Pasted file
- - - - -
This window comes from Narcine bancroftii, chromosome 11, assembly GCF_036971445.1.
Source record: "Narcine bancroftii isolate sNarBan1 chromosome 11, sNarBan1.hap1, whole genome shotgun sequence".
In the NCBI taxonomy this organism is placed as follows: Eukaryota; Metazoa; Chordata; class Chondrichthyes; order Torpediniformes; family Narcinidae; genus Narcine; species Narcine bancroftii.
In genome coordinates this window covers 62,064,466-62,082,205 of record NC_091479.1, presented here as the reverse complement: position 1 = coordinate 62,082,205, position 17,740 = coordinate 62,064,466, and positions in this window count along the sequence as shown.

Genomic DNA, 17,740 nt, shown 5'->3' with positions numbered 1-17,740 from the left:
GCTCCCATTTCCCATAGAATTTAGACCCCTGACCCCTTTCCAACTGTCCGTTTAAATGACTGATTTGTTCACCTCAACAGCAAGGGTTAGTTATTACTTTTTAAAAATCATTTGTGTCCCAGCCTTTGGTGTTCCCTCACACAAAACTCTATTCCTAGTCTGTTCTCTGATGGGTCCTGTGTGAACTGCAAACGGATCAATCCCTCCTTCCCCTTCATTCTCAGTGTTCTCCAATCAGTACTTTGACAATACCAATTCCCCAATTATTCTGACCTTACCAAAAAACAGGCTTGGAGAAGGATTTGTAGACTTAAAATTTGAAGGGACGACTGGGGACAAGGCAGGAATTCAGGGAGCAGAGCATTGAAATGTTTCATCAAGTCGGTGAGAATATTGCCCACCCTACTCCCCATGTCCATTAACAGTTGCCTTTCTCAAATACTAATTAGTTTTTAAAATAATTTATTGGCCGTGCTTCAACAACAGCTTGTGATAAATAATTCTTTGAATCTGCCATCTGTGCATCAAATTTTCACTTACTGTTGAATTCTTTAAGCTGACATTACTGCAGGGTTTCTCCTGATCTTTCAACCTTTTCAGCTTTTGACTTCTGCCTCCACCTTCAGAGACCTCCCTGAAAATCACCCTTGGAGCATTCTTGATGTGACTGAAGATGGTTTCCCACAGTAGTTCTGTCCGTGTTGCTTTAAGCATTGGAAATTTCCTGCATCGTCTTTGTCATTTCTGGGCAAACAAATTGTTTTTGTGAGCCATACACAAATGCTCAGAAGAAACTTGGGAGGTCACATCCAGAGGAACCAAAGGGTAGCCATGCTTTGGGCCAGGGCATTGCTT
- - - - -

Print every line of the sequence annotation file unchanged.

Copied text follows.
This window comes from Narcine bancroftii, chromosome 11, assembly GCF_036971445.1.
Source record: "Narcine bancroftii isolate sNarBan1 chromosome 11, sNarBan1.hap1, whole genome shotgun sequence".
In the NCBI taxonomy this organism is placed as follows: Eukaryota; Metazoa; Chordata; class Chondrichthyes; order Torpediniformes; family Narcinidae; genus Narcine; species Narcine bancroftii.
In genome coordinates this window covers 62,064,466-62,082,205 of record NC_091479.1, presented here as the reverse complement: position 1 = coordinate 62,082,205, position 17,740 = coordinate 62,064,466, and positions in this window count along the sequence as shown.

Genomic DNA, 17,740 nt, shown 5'->3' with positions numbered 1-17,740 from the left:
GCTCCCATTTCCCATAGAATTTAGACCCCTGACCCCTTTCCAACTGTCCGTTTAAATGACTGATTTGTTCACCTCAACAGCAAGGGTTAGTTATTACTTTTTAAAAATCATTTGTGTCCCAGCCTTTGGTGTTCCCTCACACAAAACTCTATTCCTAGTCTGTTCTCTGATGGGTCCTGTGTGAACTGCAAACGGATCAATCCCTCCTTCCCCTTCATTCTCAGTGTTCTCCAATCAGTACTTTGACAATACCAATTCCCCAATTATTCTGACCTTACCAAAAAACAGGCTTGGAGAAGGATTTGTAGACTTAAAATTTGAAGGGACGACTGGGGACAAGGCAGGAATTCAGGGAGCAGAGCATTGAAATGTTTCATCAAGTCGGTGAGAATATTGCCCACCCTACTCCCCATGTCCATTAACAGTTGCCTTTCTCAAATACTAATTAGTTTTTAAAATAATTTATTGGCCGTGCTTCAACAACAGCTTGTGATAAATAATTCTTTGAATCTGCCATCTGTGCATCAAATTTTCACTTACTGTTGAATTCTTTAAGCTGACATTACTGCAGGGTTTCTCCTGATCTTTCAACCTTTTCAGCTTTTGACTTCTGCCTCCACCTTCAGAGACCTCCCTGAAAATCACCCTTGGAGCATTCTTGATGTGACTGAAGATGGTTTCCCACAGTAGTTCTGTCCGTGTTGCTTTAAGCATTGGAAATTTCCTGCATCGTCTTTGTCATTTCTGGGCAAACAAATTGTTTTTGTGAGCCATACACAAATGCTCAGAAGAAACTTGGGAGGTCACATCCAGAGGAACCAAAGGGTAGCCATGCTTTGGGCCAGGGCATTGCTT